Last night, the boys and I went to the mall so that Jack could get his picture taken with the Easter Bunny. It has to be said, in his khakis, oxford, and argyle sweater vest, he was pretty much the cutest thing ever, especially when he was casually standing with his hands in his pockets, waiting to talk to the Easter Bunny about jelly beans.
After the pictures were taken and Jack had his chat with his bunniness, we went to the play area. Jack was excited to sit in a little car, as he was pretending to drive to Disney World. He got out of the car to run around, and in the time he was gone, a boy and girl sat in the car.
Jack was mad, because he wanted to get back in. Steve and I gave him the speech about how the car is not his, is there for everybody to play with, we have to take turns, blah, blah, blah. I swear, sometimes I bore myself with the parent speeches.
Jack was not happy. He tried, half-heartedly, to play with something else, but even after I pointed out that the rocket ship was red and that he could play Little Einsteins, all he could think about was the car.
First, he just kept a careful eye on the car, hoping that the other kids would tire of it and he'd have another turn. No such luck. Then, he tried to get them to play with him. I saw him approach the other kids with a, "Hey, guys," and an animated discussion of driving to see Mickey Mouse. They ignored him. Then, Jack noticed that the kids had a stash of books in the car at their feet. He brought them more books. The kids responded by wacking each other in the head with the books.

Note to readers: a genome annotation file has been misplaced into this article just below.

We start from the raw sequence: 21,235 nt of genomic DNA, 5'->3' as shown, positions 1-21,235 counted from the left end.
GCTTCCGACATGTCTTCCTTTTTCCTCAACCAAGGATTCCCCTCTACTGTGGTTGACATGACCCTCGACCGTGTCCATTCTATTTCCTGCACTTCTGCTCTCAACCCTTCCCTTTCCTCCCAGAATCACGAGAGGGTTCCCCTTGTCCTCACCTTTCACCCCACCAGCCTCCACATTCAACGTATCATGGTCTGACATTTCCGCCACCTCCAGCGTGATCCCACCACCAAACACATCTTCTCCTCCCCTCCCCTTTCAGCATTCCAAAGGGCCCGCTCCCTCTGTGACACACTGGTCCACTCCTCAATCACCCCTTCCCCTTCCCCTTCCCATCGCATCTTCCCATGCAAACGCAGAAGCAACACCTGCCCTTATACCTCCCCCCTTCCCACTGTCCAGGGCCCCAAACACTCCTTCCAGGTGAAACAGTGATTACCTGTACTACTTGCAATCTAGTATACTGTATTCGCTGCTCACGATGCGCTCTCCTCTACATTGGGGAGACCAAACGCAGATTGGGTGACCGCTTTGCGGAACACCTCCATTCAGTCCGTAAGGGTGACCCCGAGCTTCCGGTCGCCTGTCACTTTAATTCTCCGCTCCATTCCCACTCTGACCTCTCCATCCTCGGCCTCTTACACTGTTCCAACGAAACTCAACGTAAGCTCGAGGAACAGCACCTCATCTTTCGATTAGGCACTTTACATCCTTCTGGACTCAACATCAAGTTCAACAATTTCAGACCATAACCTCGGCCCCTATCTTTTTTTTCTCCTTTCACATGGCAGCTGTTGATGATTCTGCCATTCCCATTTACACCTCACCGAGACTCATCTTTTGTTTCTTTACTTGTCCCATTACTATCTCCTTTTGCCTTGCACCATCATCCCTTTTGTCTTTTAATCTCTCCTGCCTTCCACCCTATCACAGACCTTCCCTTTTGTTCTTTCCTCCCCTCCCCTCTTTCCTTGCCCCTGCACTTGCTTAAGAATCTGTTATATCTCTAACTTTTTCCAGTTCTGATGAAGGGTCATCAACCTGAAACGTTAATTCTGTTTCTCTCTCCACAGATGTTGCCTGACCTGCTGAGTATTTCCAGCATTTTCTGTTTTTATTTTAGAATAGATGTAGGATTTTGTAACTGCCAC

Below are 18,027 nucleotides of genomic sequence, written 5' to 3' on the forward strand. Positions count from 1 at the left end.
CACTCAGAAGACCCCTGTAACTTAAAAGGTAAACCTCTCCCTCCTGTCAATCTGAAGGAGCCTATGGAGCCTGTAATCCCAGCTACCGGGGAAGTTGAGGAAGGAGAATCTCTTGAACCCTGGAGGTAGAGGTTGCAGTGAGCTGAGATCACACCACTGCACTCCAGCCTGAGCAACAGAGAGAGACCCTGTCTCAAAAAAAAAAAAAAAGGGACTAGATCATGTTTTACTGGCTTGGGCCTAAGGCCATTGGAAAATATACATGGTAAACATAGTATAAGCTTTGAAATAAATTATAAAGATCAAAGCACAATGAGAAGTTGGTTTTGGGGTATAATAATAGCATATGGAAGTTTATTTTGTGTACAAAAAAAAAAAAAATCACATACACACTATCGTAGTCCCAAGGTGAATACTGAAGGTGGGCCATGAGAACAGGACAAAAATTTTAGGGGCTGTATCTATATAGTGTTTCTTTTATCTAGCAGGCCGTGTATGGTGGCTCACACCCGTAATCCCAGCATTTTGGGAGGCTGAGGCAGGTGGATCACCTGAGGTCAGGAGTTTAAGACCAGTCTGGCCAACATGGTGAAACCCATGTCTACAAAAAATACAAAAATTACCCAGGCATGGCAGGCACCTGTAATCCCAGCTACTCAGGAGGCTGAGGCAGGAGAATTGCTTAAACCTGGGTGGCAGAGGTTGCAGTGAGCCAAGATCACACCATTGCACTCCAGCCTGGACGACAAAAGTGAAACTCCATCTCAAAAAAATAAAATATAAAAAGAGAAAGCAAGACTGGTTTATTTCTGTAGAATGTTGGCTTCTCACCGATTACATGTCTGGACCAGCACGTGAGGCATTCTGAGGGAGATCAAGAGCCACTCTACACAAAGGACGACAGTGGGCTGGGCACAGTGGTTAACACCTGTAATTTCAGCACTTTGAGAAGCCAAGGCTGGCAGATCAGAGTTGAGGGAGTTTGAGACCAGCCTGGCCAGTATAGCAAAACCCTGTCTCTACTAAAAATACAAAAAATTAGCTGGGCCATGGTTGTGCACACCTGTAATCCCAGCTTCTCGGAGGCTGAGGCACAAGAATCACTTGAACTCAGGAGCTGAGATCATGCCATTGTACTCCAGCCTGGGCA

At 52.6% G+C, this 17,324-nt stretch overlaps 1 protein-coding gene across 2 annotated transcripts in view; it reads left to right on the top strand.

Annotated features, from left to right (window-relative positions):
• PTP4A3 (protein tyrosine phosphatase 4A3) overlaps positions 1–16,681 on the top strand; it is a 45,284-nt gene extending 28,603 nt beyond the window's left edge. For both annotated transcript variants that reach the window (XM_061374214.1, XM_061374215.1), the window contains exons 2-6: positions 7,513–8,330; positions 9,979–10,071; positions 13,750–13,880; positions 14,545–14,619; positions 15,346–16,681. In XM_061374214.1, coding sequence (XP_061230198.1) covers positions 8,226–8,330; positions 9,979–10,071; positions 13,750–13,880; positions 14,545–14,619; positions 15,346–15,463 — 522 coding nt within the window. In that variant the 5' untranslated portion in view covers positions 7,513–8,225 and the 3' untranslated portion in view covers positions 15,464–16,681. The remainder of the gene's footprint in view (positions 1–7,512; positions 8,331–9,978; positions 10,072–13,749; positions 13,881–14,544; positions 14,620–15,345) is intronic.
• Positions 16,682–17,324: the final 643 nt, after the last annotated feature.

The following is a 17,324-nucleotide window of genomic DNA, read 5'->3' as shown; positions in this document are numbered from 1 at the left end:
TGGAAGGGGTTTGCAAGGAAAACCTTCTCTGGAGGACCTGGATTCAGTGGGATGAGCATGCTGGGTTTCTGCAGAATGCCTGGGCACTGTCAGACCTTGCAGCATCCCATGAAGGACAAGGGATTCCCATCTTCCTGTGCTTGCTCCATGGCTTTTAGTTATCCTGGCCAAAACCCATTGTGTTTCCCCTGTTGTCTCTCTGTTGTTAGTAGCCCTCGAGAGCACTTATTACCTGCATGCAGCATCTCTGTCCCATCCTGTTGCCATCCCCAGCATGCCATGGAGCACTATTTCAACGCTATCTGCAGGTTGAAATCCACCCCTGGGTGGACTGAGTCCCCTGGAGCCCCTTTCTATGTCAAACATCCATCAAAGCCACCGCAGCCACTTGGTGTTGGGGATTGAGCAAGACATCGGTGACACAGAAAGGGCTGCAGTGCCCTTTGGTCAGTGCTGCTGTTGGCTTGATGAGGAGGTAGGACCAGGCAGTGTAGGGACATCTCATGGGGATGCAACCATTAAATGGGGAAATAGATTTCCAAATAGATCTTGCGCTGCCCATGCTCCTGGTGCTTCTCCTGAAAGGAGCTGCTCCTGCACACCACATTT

As all of this went on, Steve and I slipped from our primary objective, which was to make sure that our kid behaved appropriately, to watching the way the other kids were behaving. The kids knew very well that Jack wanted to play with the car, so they baracaded themselves in. If the little boy got out of the car, his sister stretched herself out across the front seat so that there was no room for Jack to get in if he wanted to. They ignored his friendly overtures, choosing instead to divide their attentions between fighting with each other and aggressively ignoring him.
To put it simply, they were jerks.
Finally, Steve and I called Jack over to us. Steve explained very gently to Jack that those other kids were not nice. They were fighting, and they refused to share. It's no fun to play with kids who are not nice, so it was time for us to leave and to go get that ice cream we'd talked about.
Ice cream, happily, proved to be just the distraction we needed, so Jack forgot all about the car, the drive to Disney World, and the mean kids.
As my little guy grows up, I am watching him navigate more and more social interactions. He is learning all the time. It makes me sad to realize that one of the lessons that he is learning is that there are people out there who are just jerks. Even if you try to be nice, try to share, and try to be friendly, they'll shut you out and be mean.
Luckily, sometimes ice cream helps.